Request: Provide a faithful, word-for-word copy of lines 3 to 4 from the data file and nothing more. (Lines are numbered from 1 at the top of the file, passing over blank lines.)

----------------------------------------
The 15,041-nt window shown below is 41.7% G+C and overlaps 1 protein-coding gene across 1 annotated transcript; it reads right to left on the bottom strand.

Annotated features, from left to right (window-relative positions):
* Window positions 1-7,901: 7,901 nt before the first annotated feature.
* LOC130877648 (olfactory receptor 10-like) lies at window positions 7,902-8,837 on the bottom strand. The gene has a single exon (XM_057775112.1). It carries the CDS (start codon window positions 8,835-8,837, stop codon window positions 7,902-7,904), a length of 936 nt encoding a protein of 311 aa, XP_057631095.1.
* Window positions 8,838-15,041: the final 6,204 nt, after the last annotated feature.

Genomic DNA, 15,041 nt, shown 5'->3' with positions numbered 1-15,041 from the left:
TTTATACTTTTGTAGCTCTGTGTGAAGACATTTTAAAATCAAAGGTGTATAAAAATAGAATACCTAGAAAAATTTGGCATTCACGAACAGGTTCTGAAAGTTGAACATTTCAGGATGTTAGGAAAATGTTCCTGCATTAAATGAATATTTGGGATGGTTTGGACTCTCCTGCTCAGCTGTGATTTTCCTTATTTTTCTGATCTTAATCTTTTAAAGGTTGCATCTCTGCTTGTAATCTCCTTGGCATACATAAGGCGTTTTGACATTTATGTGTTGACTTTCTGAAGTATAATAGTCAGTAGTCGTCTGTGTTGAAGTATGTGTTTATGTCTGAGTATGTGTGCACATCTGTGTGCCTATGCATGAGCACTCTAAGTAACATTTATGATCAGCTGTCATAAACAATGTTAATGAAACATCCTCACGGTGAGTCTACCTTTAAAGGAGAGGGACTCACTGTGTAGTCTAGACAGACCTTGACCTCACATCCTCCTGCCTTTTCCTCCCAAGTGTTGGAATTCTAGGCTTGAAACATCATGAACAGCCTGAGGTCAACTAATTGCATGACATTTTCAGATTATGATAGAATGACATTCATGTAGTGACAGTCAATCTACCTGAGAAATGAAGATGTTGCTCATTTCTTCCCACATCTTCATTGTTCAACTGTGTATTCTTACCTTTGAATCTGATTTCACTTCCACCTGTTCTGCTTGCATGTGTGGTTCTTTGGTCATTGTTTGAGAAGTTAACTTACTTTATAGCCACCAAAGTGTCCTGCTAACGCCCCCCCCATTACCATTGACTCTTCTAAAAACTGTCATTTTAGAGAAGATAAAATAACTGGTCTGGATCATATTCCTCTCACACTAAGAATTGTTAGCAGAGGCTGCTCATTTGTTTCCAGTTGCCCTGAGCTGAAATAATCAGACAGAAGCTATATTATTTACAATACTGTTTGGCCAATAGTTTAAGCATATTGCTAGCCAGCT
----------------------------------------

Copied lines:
* Window positions 1-7,901: 7,901 nt before the first annotated feature.
* LOC130877648 (olfactory receptor 10-like) lies at window positions 7,902-8,837 on the bottom strand. The gene has a single exon (XM_057775112.1). It carries the CDS (start codon window positions 8,835-8,837, stop codon window positions 7,902-7,904), a length of 936 nt encoding a protein of 311 aa, XP_057631095.1.